Report: Trump Administration Seeks to Soften Fuel Economy Rollback
One of the issues underpinning the gas war has been an inability for either side to compromise. Initially, it was the current administration complaining about California wanting special treatment. But the coastal state was quick to return fire, claiming that the White House never offered a valid compromise.
Eventually California extended an olive branch by suggesting it would postpone existing fuel economy mandates by one year, while attempting to lock automakers in via written commitments. But federal regulators said a singular national standard was needed, suggesting California had overstepped its authority by trying to rope in manufacturers.
However, EPA Administrator Andrew Wheeler came back this fall with claims of a revised plan that could actually be more stringent than originally presumed. While still a rollback, the new draft was said to close several loopholes the industry could use to continue their polluting ways. “In some of the out years, we’re actually more restrictive on CO2 emissions than the Obama proposal was,” Wheeler said.
New reports now suggest the EPA’s words are more than just noise.
According to The Wall Street Journal, the Trump administration is actually planning to require automakers to improve fuel economy and pare tailpipe emissions after 2020. While slight, the improvements are a major change from the original proposal, which aimed at freezing efficiency requirements through 2026. The outlet’s sources said officials have tentatively agreed to the changes.
Officials now plan to require 1.5-percent annual increases in the fleet-wide efficiency of new automobiles. The EPA has indicated other changes could also be incoming, with the final draft looking slightly different than the first rollback proposal from 2018.
One item that will not be changed, however, is a provision to strip California of its ability to set its own vehicle emission standards. Unpopular with California (and about 20 other states), the DOT and EPA see no alternative — believing a national solution to be the only one that will be sustainable.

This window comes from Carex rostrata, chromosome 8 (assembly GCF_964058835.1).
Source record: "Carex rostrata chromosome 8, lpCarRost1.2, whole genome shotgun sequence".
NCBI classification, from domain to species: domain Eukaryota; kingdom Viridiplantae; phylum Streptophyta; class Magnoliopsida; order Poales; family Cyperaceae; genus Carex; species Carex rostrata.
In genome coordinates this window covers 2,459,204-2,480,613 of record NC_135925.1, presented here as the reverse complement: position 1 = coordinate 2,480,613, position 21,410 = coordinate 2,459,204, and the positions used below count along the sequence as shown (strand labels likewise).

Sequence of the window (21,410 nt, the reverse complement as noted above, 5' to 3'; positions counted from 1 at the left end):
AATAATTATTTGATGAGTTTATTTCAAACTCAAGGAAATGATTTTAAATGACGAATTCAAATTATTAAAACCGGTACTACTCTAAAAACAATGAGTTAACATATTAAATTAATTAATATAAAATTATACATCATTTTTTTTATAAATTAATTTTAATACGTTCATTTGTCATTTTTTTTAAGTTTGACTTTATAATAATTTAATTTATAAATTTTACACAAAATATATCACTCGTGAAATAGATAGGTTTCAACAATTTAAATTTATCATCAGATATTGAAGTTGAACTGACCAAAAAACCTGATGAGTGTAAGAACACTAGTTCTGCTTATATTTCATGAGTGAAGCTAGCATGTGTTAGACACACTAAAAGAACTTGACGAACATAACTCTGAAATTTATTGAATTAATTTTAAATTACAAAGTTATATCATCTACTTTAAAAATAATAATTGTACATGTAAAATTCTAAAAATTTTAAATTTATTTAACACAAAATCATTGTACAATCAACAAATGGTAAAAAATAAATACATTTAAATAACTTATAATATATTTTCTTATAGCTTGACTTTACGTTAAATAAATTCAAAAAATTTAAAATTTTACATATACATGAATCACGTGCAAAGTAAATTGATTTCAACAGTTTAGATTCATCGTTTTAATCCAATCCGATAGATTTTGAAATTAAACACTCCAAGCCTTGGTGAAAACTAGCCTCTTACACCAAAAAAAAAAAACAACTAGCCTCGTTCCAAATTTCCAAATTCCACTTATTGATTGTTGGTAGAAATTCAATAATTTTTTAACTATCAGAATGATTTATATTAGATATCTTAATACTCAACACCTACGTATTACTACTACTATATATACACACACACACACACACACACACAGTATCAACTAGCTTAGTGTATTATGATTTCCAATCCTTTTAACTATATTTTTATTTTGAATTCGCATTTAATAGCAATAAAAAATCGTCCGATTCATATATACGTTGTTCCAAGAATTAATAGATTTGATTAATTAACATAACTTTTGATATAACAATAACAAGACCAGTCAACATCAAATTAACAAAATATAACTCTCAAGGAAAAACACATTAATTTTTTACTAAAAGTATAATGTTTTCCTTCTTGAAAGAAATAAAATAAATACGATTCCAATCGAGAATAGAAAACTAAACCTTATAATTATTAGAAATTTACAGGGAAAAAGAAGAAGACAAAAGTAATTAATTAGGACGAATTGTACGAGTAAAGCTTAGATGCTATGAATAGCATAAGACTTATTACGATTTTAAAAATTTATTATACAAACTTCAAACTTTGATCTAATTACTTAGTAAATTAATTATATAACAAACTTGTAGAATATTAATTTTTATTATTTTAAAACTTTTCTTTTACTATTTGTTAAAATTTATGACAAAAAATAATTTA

Bloomberg reported on the vast amount of criticism being thrown at the plan:
While the plan amounts to a less-aggressive rollback, environmental and consumer advocates warned it would still produce negative outcomes. Consumer Reports estimated consumers would spend $3,200 more in fuel costs under the plan than under the current standards for a model year 2026 vehicle, for example.
“A rollback on the scale reported would result in millions of tons of additional carbon pollution in the air and higher costs for drivers at the pump,” Luke Tonachel, director for clean cars and clean fuels at the Natural Resources Defense Council said in a statement. “This plan is absurd and calling it anything other than a disaster for our climate is ridiculous.”
Stanley Young, spokesman for the California Air Resources Board, said a federal rule cutting emissions 1.5 [percent] per year isn’t enough for the state to meet its air quality and climate change goals.
“The rumored federal proposal would compromise our ability to meet federal air quality standards and would directly impact public health,” he said in an email.
We think automakers just want predictable and universal standards they can adhere to through the next few development cycles. They’ve been playing both sides to avoid getting the governmental stink eye, but their ability to do so is shrinking as the clock ticks down to the final rollback proposal. Many manufacturers have gone all-in on supporting the measure to revoke California’s fuel waiver.
The rest appears to be a product of bias or an inability to see the bigger picture. Even Consumer Reports’ claims that shoppers would spend more in annual fuel costs was unacceptably narrow in scope. It simply penned the rollback as a “gas tax,” effectively ignoring the taxes paid to stimulate EV sales (by lowering purchasing cost) and present-day consumer trends (buying bigger vehicles). We’ve already ragged on it, if you’re interested in the finer points.
That said, we didn’t know if the original rollback proposal was the best play to make, either. It seemed wholly disinterested in promoting corporate efficiencies, giving the brunt of its attention to the economy instead. However, the changes being made appear to address some of the ecological concerns. A bit of compromise seems wise, even if it’s not going to be enough to make the opposition happy.
[Image: Nithid Memanee/Shutterstock]
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